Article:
Only days before the world shut down last March, I interviewed Harry Anderson at the retirement home where this legendary sailor spent his final years. Six weeks later, as Seahorse editors were finalizing photos for the June issue and the rest of us were adjusting to life in lockdown, word came in that Harry had crossed the bar—just a few months shy of his 99th birthday. I’m sure he’d nod with twinkling eyes at my immediate takeaway: don’t postpone any opportunity to get out of the house and talk to people.
One hour was not nearly enough, but Harry was well-practiced in sharing his personal perspective on just about every highlight of 20th century sailing. He also told me about just-finalized plans that will likely impact sailing for many years to come. Back at my desk, I filled in any biographical gaps with a close reading of The Strenuous Life of Harry Anderson, a biography by Roger Vaughan (with a foreword from HRH Prince Philip). The result was an article I’m very proud of, and Seahorse has given me permission to share the PDF with all of you. (For their other articles, you’ll have to subscribe.)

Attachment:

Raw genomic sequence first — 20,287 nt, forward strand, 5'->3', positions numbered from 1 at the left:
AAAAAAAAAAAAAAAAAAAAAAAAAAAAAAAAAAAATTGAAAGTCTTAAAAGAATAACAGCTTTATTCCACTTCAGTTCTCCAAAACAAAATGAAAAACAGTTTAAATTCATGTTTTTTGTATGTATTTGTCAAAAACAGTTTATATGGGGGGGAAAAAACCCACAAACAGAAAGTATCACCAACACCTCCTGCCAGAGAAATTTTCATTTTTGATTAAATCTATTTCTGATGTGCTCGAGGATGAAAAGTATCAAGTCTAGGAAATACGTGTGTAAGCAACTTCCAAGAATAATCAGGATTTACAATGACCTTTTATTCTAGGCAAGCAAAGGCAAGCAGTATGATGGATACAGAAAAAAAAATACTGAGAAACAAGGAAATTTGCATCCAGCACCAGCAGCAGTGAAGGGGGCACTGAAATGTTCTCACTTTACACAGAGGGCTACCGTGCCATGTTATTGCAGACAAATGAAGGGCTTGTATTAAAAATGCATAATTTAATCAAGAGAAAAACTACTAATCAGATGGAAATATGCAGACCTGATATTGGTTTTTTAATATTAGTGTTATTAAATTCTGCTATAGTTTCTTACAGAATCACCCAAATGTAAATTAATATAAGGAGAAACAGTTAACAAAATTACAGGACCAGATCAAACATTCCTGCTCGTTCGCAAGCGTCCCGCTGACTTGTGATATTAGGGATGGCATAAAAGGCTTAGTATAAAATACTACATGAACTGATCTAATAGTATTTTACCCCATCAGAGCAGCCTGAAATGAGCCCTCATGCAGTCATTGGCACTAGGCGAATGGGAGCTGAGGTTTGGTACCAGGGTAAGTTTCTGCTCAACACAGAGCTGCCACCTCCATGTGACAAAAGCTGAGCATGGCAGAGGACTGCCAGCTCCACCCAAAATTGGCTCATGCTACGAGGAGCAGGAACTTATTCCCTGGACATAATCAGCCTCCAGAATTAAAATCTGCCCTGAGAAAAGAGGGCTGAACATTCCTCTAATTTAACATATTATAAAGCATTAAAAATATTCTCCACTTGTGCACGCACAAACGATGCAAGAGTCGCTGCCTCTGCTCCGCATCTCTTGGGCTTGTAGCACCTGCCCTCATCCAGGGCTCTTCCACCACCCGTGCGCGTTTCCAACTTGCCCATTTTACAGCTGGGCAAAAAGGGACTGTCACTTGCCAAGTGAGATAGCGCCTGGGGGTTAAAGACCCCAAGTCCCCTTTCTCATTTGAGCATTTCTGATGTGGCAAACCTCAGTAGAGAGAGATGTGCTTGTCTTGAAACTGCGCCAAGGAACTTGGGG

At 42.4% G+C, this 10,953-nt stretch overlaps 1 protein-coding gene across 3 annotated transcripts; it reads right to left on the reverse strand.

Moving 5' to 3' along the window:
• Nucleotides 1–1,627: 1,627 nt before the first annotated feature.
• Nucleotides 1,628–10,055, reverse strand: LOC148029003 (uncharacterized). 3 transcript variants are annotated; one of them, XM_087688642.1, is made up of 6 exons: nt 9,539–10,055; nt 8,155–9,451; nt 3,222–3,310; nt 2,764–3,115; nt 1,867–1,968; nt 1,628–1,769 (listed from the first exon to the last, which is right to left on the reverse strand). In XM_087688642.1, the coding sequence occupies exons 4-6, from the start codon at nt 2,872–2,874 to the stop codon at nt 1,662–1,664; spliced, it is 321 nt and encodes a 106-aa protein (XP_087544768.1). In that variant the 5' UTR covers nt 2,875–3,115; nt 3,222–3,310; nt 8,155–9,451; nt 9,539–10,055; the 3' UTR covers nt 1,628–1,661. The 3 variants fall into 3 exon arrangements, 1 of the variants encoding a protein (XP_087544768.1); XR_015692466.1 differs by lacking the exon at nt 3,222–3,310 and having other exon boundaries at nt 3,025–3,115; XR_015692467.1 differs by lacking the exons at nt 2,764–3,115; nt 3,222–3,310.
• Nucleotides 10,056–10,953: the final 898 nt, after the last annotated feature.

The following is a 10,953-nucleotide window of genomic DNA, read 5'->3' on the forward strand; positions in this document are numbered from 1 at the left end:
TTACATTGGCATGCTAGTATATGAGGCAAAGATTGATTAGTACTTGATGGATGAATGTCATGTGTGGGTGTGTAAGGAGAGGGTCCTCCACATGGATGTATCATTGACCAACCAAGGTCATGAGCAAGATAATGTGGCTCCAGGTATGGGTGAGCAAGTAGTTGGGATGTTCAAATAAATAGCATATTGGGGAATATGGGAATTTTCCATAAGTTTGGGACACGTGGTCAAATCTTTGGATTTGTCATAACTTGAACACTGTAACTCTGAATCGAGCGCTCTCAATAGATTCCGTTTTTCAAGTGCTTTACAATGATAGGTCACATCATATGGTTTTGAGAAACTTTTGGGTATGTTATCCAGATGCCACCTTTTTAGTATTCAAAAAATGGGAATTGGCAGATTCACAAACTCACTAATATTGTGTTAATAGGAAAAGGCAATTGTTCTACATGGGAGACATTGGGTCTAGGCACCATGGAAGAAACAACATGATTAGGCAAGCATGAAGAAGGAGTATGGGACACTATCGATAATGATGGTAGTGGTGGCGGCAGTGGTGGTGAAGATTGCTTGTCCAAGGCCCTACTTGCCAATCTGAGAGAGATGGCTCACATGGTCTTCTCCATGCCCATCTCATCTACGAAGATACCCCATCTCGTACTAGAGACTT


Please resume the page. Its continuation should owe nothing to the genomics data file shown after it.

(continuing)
The morning Harry died, I went out for a paddle and decided to round a few government marks instead of the usual out-and-back. Even at the time, I smiled to think that I was paddling what sailors call the Harry A—and an hour later when I learned the news, it seemed like he was smiling down at me.
Thanks, Harry, for taking the time to share part of your story, one last time. Thanks also for everything you did (and continue to do) for our sport.